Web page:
New Mexico Gov. Michelle Lujan Grisham killed a bill Friday that would have strengthened Attorney General Raúl Torrez’s authority to protect children’s rights and address racial disparities in how schools discipline children. The AG’s office defends state agencies accused of wrongdoing, but Torrez had wanted a new Civil Rights Division to investigate abuses by state agencies, school districts and other public bodies. Attorneys general in other states pursue civil rights cases, he noted. Both chambers of the Legislature listened, passing the bill in the final week of the legislative session. Days before the deadline for acting on legislation, Lujan Grisham expressed mixed feelings about the legislation, saying prosecutors already have tools to investigate neglect and abuse, according to the Albuquerque Journal.
A school bus takes students home in rural New Mexico. Image: Marjorie Childress/New Mexico In Depth
New Mexico Attorney General Raúl Torrez wants the Legislature to make explicit his power to investigate possible civil rights violations in New Mexico, with a focus first on children, including racial disparities in school discipline and problems at the state’s troubled child welfare department. Torrez cited recent reports of a “pattern of disparate penalties or discipline meted out to various groups, particularly Native American students,” as well as “some very serious issues” at the state Children, Youth and Families Department (CYFD) to explain why he has urged the Legislature to create a civil rights division within the Attorney General’s office.
“We need to get directly involved in protecting the civil rights of our citizens,” Torrez said in a February interview with New Mexico In Depth. “Our first priority will be looking at children.”
New Mexico In Depth and ProPublica reported in December that Native American students are expelled from New Mexico’s public schools far more frequently than other student groups, in large part due to practices at the Gallup-McKinley County Schools district. Gallup-McKinley, which enrolls more Native students than any other public school district in the country, has expelled children at least 10 times as often as the rest of the state in recent years.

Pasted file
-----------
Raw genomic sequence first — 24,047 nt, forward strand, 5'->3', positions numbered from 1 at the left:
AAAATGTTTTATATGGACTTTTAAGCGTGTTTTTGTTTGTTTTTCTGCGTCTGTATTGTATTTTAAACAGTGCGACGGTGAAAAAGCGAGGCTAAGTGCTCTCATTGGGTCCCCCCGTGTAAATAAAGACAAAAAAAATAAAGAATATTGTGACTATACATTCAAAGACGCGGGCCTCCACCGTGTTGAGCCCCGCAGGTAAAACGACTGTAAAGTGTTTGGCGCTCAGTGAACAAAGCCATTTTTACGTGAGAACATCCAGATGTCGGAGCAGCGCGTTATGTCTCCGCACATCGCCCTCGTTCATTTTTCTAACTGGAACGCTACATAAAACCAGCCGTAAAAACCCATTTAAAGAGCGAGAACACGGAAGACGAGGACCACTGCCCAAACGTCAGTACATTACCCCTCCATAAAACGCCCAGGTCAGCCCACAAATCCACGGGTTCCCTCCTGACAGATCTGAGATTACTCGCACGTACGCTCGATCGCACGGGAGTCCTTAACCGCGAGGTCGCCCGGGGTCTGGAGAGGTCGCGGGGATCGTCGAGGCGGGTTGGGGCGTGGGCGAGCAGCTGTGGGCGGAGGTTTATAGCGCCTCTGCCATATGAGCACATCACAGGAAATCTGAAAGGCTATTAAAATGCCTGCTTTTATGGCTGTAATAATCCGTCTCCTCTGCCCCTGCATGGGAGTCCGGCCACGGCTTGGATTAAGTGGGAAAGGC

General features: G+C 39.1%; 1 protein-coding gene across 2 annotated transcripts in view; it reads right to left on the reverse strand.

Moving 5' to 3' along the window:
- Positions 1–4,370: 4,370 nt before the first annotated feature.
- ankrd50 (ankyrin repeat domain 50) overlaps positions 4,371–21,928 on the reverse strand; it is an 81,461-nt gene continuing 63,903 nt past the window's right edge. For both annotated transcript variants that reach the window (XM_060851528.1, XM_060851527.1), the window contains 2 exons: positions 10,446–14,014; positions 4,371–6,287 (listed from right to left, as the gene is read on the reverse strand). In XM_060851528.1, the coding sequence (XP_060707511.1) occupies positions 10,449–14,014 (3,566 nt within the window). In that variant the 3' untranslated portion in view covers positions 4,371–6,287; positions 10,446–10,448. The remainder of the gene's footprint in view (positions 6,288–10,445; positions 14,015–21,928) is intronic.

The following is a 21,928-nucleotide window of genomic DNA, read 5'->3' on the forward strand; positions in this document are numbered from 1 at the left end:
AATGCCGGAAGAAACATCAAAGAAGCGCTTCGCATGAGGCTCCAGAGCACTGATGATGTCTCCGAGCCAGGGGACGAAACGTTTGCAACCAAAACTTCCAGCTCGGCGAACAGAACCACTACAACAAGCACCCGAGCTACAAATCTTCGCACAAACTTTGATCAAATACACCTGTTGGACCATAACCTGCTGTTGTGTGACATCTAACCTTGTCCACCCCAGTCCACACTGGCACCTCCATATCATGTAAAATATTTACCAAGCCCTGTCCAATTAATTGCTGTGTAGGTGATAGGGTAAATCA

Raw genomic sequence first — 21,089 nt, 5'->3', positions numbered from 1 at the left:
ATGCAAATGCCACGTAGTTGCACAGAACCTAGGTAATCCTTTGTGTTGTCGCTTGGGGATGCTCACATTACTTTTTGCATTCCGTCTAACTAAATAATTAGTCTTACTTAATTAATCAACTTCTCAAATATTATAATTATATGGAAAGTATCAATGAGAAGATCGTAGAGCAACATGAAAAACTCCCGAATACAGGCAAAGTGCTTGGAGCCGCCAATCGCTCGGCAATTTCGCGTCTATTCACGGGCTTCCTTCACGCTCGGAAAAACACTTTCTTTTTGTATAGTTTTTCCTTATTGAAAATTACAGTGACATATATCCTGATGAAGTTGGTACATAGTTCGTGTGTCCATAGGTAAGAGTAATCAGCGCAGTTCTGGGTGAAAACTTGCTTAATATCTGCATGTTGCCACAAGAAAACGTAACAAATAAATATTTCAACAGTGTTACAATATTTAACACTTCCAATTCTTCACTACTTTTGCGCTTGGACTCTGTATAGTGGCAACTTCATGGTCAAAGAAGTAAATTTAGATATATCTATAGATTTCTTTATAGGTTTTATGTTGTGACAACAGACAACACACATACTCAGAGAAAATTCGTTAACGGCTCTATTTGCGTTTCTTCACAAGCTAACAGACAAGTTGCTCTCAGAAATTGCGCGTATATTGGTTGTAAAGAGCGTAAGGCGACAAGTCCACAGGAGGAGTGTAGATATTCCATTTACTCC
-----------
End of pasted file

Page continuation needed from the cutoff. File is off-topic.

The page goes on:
After a year in which police use of lethal force against Black people awakened large swaths of the American public to a discussion about systemic racism, lawmakers in New Mexico are looking to reform policing and better protect civil liberties.
The Memorial Day killing of George Floyd in Minneapolis sparked mass marches across the country, including in New Mexico, to protest the unequal and dangerous treatment Black people encounter in interactions with police.
New Mexico is no stranger to calls for greater scrutiny of law enforcement.
The U.S. Department of Justice forced the state’s largest law enforcement agency into a consent decree after concluding in 2014 the Albuquerque Police Department exhibited a troubling pattern of excessive force, including one of the highest rates in fatal shootings by its police officers. The killings haven’t been limited to APD, either. Between Floyd’s death this Memorial Day and the end of November, there were 11 fatal police-involved shootings across New Mexico, according to local news reports and a database of deadly police shootings maintained by the Washington Post.
Since 2015, when the Post began compiling data, New Mexico has recorded 115 law-enforcement shootings, New Mexico trails only Alaska for the highest rate of fatal police shootings in that time – 55 per one million residents. Soon after Floyd’s death, the state Legislature passed House Bill 5 that created a temporary New Mexico Civil Rights Commission to investigate and recommend ways to hold public officials to greater account, with Gov. Michelle Lujan Grisham signing the legislation June 26. Nearly four months later, on Oct.